Arch Intern Med (Chic). 1931;48(6):1243. doi:10.1001/archinte.1931.00150070181021.
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The author presents an excellent and logical treatise on aerophagia. He defines the condition as the swallowing of atmospheric air which may or may not be followed by belching. Physiologic aerophagia is discussed. Pathologic aerophagia is said to differ from the physiologic form either by the greater size of the air bubble in the stomach, or by the intolerance of air in a hypersensitive stomach and the dyspepsia and mechanical troubles that accompany distention of the digestive tube with air. The mechanisms of the unconscious swallowing of air are described.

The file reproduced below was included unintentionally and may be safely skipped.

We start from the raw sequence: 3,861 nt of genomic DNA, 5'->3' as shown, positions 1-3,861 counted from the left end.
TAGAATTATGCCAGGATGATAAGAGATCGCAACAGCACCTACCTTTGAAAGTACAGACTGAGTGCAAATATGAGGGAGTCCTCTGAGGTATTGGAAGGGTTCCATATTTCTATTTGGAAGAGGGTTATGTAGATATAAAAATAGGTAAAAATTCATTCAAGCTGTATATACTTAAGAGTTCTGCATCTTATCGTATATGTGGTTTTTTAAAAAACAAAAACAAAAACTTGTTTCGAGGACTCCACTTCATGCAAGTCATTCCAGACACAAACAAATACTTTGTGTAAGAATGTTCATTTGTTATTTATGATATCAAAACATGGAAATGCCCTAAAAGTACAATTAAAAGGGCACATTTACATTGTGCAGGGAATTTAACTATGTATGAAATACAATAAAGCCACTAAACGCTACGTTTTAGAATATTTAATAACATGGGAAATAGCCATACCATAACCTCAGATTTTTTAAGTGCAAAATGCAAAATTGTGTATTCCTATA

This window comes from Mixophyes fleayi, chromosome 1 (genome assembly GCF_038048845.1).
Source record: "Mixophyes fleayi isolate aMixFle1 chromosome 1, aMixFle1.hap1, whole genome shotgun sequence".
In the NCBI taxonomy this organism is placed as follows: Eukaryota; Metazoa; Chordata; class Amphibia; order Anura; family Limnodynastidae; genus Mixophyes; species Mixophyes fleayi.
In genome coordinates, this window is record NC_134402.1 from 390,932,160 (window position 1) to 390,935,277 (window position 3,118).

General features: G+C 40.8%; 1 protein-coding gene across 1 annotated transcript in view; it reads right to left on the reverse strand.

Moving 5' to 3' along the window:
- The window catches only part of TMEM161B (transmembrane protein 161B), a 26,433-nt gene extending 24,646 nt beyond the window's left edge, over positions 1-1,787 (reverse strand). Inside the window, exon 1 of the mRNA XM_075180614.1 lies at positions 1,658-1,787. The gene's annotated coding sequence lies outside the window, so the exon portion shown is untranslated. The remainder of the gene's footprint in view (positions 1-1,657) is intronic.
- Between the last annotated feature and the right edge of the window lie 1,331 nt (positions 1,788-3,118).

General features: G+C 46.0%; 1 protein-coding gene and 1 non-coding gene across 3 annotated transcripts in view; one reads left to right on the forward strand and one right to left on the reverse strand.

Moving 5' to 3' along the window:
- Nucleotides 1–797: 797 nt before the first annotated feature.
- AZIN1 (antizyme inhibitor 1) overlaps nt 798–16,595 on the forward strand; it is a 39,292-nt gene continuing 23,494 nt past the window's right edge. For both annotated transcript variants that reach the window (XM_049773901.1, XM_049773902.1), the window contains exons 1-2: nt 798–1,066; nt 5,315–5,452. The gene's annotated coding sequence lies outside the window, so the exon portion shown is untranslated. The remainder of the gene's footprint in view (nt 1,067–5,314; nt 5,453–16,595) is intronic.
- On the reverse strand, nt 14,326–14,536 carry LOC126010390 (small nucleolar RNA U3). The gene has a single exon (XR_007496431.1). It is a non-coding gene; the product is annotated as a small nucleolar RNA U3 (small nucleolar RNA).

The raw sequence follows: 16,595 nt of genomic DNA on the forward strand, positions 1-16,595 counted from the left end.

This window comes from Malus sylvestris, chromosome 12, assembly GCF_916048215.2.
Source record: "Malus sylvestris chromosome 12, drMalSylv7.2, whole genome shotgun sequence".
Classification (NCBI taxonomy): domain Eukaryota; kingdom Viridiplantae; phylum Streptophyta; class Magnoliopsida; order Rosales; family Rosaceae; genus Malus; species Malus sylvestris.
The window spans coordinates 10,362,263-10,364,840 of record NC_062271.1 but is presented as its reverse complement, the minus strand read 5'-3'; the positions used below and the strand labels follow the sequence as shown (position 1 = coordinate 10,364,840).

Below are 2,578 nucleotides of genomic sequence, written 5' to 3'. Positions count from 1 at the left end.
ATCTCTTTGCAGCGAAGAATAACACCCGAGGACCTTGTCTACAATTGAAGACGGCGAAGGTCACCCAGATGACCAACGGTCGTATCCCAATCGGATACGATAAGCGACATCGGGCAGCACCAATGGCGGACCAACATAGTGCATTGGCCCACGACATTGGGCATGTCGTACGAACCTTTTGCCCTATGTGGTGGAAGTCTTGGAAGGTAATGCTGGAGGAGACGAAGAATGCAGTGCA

Air is said to penetrate for varying distances in the digestive tube with the production of corresponding symptoms: 1. Eructation may be provoked simply by the accumulation of air partly swallowed into the pharynx. 2. Air penetrates more or less into the esophagus but does not reach the stomach and is rejected immediately through the mouth. 3. Air penetrates into


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